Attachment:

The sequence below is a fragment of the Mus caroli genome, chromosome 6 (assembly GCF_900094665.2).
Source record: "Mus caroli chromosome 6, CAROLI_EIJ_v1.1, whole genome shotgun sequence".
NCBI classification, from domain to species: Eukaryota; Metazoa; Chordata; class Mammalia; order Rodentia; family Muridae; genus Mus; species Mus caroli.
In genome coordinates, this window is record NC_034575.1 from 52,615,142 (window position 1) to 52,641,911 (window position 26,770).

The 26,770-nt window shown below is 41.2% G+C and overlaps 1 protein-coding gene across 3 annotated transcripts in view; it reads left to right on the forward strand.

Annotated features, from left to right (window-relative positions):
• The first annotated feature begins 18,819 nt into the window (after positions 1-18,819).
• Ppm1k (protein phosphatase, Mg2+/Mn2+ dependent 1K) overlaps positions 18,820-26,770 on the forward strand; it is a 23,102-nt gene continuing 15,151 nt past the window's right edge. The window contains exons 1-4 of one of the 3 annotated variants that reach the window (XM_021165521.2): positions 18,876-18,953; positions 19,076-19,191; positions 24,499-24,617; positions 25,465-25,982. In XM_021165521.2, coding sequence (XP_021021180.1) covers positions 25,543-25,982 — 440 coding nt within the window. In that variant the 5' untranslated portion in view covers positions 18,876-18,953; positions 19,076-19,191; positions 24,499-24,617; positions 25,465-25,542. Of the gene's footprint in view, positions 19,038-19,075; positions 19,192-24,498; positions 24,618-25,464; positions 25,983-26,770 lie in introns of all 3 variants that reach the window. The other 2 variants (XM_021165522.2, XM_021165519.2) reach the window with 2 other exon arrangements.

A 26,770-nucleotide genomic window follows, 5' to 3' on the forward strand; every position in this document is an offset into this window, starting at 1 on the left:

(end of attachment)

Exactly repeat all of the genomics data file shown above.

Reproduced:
The sequence below is a fragment of the Mus caroli genome, chromosome 6 (assembly GCF_900094665.2).
Source record: "Mus caroli chromosome 6, CAROLI_EIJ_v1.1, whole genome shotgun sequence".
NCBI classification, from domain to species: Eukaryota; Metazoa; Chordata; class Mammalia; order Rodentia; family Muridae; genus Mus; species Mus caroli.
In genome coordinates, this window is record NC_034575.1 from 52,615,142 (window position 1) to 52,641,911 (window position 26,770).

The 26,770-nt window shown below is 41.2% G+C and overlaps 1 protein-coding gene across 3 annotated transcripts in view; it reads left to right on the forward strand.

Annotated features, from left to right (window-relative positions):
• The first annotated feature begins 18,819 nt into the window (after positions 1-18,819).
• Ppm1k (protein phosphatase, Mg2+/Mn2+ dependent 1K) overlaps positions 18,820-26,770 on the forward strand; it is a 23,102-nt gene continuing 15,151 nt past the window's right edge. The window contains exons 1-4 of one of the 3 annotated variants that reach the window (XM_021165521.2): positions 18,876-18,953; positions 19,076-19,191; positions 24,499-24,617; positions 25,465-25,982. In XM_021165521.2, coding sequence (XP_021021180.1) covers positions 25,543-25,982 — 440 coding nt within the window. In that variant the 5' untranslated portion in view covers positions 18,876-18,953; positions 19,076-19,191; positions 24,499-24,617; positions 25,465-25,542. Of the gene's footprint in view, positions 19,038-19,075; positions 19,192-24,498; positions 24,618-25,464; positions 25,983-26,770 lie in introns of all 3 variants that reach the window. The other 2 variants (XM_021165522.2, XM_021165519.2) reach the window with 2 other exon arrangements.

A 26,770-nucleotide genomic window follows, 5' to 3' on the forward strand; every position in this document is an offset into this window, starting at 1 on the left: